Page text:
The arrangement of the song is sparse (although not so much as in some of Cash's later compositions, such as 'God's Gonna Cut You Down'); two guitars, piano (played in the bass register), and an electric organ.


Of the album's fifteen tracks, only three were written by Cash, with "The Man Comes Around" the sole song specifically penned for it, and the only song Cash wrote in its entirety.

The song was inspired by a dream Cash had about Queen Elizabeth II in which the queen compared Cash to "a thorn tree in a whirlwind." Haunted by the dream, Cash became curious if the phrase was a biblical reference and eventually found a similar phrase in the Book of Job.[9]

An alternative "early take" of the song appears on the Unearthed box set (2003) and The Legend of Johnny Cash (2005). The "Legend" version omits the spoken word intro and outro.


The song was listed as the 296th best song of the 2000s by Pitchfork Media.

In popular culture[edit]

In 2003:

  • The song was used during the opening and closing credits of the 2003 film The Hunted

In 2004:

  • The song was used during the opening credits of the 2004 remake of Dawn of the Dead

In 2008:

  • The song was used during a scene in the 2008 in the movie My Best Friend's Girl
  • The song was featured prominently in the final scenes of the season one finale of Terminator: The Sarah Connor Chronicles
  • The song was featured in the closing scenes of the HBO miniseries Generation Kill
  • The song was used during the opening and closing credits of the film Linewatch
  • The song was used in the opening sequence of the Criminal Minds episode "Elephant's Memory" (season 3, episode 16)
  • The album Sleepytime Tunes Lullaby Renditions of Johnny Cash, credited to The Lullaby Players, features an instrumental cover version done in a lullaby arrangement for children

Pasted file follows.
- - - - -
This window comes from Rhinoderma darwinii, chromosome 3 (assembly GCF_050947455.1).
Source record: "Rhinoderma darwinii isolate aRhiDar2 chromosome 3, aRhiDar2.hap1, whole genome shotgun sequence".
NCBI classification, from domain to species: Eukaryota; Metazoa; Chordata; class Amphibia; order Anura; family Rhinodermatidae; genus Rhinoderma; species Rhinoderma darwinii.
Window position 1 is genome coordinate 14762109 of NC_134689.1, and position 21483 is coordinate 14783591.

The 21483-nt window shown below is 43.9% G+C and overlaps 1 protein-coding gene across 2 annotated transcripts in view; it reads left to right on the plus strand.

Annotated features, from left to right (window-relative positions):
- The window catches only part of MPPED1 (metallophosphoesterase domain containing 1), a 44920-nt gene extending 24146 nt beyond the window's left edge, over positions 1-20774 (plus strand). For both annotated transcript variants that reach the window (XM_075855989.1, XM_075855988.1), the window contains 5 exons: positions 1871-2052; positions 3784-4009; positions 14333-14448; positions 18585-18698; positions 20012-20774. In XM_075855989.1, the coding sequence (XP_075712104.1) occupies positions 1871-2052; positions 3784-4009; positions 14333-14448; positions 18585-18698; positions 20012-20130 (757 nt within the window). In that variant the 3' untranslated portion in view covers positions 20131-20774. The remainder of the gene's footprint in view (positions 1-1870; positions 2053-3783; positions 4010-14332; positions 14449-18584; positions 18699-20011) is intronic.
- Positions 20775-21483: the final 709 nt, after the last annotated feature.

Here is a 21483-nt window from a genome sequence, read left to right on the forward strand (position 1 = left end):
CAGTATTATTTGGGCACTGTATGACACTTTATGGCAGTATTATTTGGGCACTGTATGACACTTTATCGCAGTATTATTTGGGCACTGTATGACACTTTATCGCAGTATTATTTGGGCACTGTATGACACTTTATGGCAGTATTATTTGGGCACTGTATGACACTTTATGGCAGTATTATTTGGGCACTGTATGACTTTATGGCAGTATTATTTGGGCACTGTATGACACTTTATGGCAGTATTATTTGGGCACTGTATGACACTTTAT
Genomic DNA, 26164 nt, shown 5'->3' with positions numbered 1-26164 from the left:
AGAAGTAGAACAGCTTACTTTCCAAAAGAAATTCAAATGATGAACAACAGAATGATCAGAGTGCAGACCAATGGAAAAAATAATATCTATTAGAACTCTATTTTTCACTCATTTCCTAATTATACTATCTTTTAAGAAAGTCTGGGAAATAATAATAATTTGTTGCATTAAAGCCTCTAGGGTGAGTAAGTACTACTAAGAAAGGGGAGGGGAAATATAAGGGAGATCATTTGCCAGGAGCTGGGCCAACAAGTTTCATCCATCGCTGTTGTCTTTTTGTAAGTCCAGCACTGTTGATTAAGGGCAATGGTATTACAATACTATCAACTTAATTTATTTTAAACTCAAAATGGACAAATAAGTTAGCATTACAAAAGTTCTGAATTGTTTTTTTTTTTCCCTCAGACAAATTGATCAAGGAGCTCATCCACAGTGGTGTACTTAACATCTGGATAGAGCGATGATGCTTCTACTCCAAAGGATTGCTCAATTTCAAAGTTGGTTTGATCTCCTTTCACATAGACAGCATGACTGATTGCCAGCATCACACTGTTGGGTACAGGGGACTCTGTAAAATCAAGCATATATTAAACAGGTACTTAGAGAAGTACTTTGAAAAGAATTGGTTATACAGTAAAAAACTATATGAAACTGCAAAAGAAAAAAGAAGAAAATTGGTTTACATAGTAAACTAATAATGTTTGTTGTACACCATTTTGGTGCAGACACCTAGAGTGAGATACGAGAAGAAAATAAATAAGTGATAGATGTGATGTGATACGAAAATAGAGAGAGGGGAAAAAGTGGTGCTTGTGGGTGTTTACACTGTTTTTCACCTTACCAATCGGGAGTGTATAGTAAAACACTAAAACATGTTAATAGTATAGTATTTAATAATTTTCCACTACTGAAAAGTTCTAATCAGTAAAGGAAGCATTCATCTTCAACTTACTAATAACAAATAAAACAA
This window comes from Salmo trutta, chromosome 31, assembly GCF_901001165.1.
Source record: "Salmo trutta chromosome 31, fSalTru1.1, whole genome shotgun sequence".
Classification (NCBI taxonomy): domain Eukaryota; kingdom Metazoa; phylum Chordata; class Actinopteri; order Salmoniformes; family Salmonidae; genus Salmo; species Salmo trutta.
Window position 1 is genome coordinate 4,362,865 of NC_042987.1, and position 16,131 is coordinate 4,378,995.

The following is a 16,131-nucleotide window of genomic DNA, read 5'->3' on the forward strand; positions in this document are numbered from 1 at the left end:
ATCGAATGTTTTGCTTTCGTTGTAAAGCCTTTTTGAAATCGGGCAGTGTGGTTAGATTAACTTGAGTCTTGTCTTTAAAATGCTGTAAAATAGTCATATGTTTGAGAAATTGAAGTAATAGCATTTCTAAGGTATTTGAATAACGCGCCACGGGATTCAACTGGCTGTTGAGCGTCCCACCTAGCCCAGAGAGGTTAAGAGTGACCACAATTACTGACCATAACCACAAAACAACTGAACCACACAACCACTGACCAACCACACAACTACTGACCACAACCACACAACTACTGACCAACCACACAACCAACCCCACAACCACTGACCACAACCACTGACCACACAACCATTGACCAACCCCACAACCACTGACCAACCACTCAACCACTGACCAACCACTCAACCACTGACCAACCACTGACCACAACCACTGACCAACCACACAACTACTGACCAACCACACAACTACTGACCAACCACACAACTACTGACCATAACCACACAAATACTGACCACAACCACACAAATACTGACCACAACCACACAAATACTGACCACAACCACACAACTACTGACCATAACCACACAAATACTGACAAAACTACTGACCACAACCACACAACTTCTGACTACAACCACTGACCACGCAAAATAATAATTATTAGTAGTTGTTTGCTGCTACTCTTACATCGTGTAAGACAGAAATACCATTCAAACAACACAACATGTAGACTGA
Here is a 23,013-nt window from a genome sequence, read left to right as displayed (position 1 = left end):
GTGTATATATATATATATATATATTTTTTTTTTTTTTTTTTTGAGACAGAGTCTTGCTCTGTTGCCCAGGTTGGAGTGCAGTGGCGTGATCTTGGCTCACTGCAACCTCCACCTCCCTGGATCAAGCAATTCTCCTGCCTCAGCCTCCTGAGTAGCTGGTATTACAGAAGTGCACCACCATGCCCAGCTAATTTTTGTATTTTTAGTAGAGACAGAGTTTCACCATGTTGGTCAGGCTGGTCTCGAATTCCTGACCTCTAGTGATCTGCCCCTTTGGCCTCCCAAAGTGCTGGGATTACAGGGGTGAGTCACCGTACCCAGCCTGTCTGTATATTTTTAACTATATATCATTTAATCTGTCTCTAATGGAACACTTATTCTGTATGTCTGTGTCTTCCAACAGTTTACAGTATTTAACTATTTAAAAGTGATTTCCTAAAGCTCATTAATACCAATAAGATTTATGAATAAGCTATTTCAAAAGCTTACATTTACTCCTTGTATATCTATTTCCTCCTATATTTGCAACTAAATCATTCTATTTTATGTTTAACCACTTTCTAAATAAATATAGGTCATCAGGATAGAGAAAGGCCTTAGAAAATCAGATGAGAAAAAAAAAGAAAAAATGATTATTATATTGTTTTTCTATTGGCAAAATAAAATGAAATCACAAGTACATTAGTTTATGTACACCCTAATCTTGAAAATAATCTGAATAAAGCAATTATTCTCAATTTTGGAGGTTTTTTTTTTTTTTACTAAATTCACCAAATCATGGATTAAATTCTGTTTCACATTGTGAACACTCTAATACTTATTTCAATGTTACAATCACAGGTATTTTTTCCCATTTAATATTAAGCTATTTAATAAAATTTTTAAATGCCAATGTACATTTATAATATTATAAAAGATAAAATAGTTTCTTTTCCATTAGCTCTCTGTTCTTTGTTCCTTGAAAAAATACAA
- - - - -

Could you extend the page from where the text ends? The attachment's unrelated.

In 2009:

  • The song was used on the final episode of BBC's Being Human in the warm up to what is supposed to be a battle between Mitchell and Herrick
  • The song was used in the opening sequence of the CSI episode "Better Off Dead" (season 10, episode 10)

In 2012:

  • The beginning spoken lyrics were sampled in English Dj/Producer Doctor P's, song "Flying Spaghetti Monster" as part of his Animal Vegetable Mineral – Part 1 EP
  • The song was used in the climactic penultimate episode of the first season of the new Dallas series in August 2012
  • The song was used in the trailer and soundtrack for the 2012 film Killing Them Softly

In 2013:

  • The first lines of the song were used in the pilot Sleepy Hollow

In 2014:

  • The song was used in episode 11 of the first season of The Blacklist

In 2015:

  • The song was the soundtrack for an ESPN promotional TV spot for SEC football featuring each team's coach.


  1. ^
  2. ^ American IV: The Man Comes Around album review - PopMatters Retrieved 10 February 2015
  3. ^ Johnny Cash Joins Gospel Hall of Fame - Country Weekly Retrieved 10 February 2015
  4. ^ Brinkley, T. (October 15, 2006), "Walking the Line", The New York Times (review), one of his last original compositions . (login required)
  5. ^ a b In the album's liner notes, Cash states that the song is "based, loosely, on the book of Revelation, with a couple of lines or a chorus, from other biblical sources".
  6. ^ Beckett, Colin (1 September 2003). "Johnny Cash - American IV: The Man Comes Around". Stylus Magazine. Retrieved 2 December 2013. 
  7. ^
  8. ^
  9. ^ Kamp, David (October 2004). "American Communion". Vanity Fair. Retrieved 2 December 2013. 

External links[edit]